Turnbull Sells Out – When Is The Exorcism?

Time for a quick waltz down memory lane.

Who else remembers the nonsensical plan by former Communications Minister Stephen Conroy, for the mandatory filtering of all internet connections in Australia, to attempt to block all material online which had been classified “Refused Classification” (RC)?

The campaign against it was long and hard, and eventually Conroy shelved it once and for all in November 2012 after several attempts to save face and water it down.

Politically, Coalition MPs lined up one after the other to bag the plan:

  • Joe Hockey:

    “The filter does not work. The ISP-based filtering system does not work. Therefore it creates a level of assumption of trust that can’t be met by the technology.”

  • Jamie Briggs:

    “The Liberal party announces that we oppose the internet filter. A great victory for common sense!”

  • Tony Smith:

    “The Coalition did not implement a mandatory ISP level filter when we were last in Government because it was not workable or effective, and offered parents a false sense of security.”

Of course, one of the biggest opponents was Malcolm Turnbull, who succeeded Smith as shadow communications spokesperson, and later became Communications Minister in the incoming Coalition government in 2013.

“I am absolutely and utterly opposed to it — it really is a bad idea in all respects. I have nothing good to say about the filter. The best thing the Government could do is drop it.”

Turnbull said the filter would slow down the internet and create a false sense of security, where parents would believe it was safe to let their children use the internet without supervision because of the filter. He said the filter would not catch much of the objectionable content distributed online, because it would not be funnelled through the world wide web.”

Fast forward to 2015, and what has happened?

“The Copyright Amendment (Online Infringement) Bill 2015, introduced into parliament by Communications Minister Malcolm Turnbull in March to curb online piracy of film and TV shows, passed with the Coalition and Labor’s support 37-13.”

Sorry, what? Who introduced the legislation?

Malcolm Turnbull?

Of course – (to keep the context up-to-date) – the original Conroy plan was for the blocking of RC material, which is almost exclusively highly offensive content, and this new filter is about blocking websites that direct people towards the downloading of copyright material.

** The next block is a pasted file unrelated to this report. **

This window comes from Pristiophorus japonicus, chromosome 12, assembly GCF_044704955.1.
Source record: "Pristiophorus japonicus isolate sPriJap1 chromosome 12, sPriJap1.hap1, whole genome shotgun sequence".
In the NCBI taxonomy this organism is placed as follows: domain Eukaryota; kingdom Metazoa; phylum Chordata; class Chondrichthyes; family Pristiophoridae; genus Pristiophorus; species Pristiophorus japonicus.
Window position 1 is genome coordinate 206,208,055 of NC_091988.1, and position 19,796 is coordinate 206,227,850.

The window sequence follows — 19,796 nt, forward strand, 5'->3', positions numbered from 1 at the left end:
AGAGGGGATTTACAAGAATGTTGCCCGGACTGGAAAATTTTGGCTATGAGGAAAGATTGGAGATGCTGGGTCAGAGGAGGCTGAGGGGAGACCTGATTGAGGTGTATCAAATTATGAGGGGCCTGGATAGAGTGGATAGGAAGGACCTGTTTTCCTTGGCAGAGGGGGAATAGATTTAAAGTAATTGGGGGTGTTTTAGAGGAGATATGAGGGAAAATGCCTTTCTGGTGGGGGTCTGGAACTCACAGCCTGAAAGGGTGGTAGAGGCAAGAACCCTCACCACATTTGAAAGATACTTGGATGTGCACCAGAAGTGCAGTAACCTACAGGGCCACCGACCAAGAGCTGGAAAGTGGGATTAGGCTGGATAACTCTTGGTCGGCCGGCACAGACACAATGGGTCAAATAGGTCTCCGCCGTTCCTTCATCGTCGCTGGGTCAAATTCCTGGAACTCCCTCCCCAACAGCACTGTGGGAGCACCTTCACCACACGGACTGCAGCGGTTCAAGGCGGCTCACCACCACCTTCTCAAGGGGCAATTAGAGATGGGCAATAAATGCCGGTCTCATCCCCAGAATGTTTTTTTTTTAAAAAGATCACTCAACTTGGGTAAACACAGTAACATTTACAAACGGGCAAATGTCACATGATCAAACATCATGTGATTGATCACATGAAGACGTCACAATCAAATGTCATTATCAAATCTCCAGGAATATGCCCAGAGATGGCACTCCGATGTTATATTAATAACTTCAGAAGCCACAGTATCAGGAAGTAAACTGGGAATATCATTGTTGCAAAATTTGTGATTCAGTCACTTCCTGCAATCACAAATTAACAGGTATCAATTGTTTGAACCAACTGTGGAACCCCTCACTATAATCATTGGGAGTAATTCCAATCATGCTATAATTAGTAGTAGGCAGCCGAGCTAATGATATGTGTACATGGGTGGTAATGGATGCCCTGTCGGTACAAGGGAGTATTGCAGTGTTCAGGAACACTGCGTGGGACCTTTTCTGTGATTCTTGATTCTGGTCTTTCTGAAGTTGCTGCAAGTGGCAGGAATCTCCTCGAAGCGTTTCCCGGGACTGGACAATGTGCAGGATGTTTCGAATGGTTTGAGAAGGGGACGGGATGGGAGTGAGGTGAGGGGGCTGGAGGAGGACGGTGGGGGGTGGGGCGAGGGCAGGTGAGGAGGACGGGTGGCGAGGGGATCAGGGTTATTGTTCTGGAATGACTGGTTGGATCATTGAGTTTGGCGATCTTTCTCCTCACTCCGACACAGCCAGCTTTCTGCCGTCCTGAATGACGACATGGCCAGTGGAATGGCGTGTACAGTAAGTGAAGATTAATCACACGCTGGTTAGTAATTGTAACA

Both illegal, and both a significant issue.

Major concerns at the time included:

  • The fact that people who still wanted to access RC material would still be able to do it through other means, so you weren’t actually blocking them from anything, and the filter was therefore a waste of time, money, and effort.
  • That once you have a mechanism to block websites – (even for a legitimate purpose) – you create a mechanism whereby other kinds of sites can be blocked by a government who wanted to shut down something controversial, with little or no transparency as towards what is and isn’t blocked – you’ve given them a new toy that might be abused in the future.
  • There were a number of cases where sites that should not have been on the RC list, were on the list, and would have been blocked within Australia. So-called “scope creep” was always the fear – and it happened, perhaps inadvertently, but the point was proven.

But, back to Turnbull, and his previous stance against breaking the internet in this way:

“It’s dead, buried and cremated, and if it shows any signs of revival it will then be exorcised,” a jovial Turnbull told the crowd.”

So, despite the fact that such a filter would would slow down the internet and create a false sense of security, here we are.

Will we get scope creep? We don’t know – just as we didn’t know last time around. Turnbull would undoubtedly deny that there would be, but that was one of his arguments at the time. He has given us exactly what he said was a “bad thing”.

Five years later Turnbull has sold out his beliefs that this technology is stupid, that it can’t do the job, that it slows down the internet, and introduced the same kind of filter, albeit to tackle a different kind of online content.

The filter is back – (just wearing a different colour of lipstick) – and I think we’re owed an exorcism.

My questions are – when is the exorcism, and where’s my invite?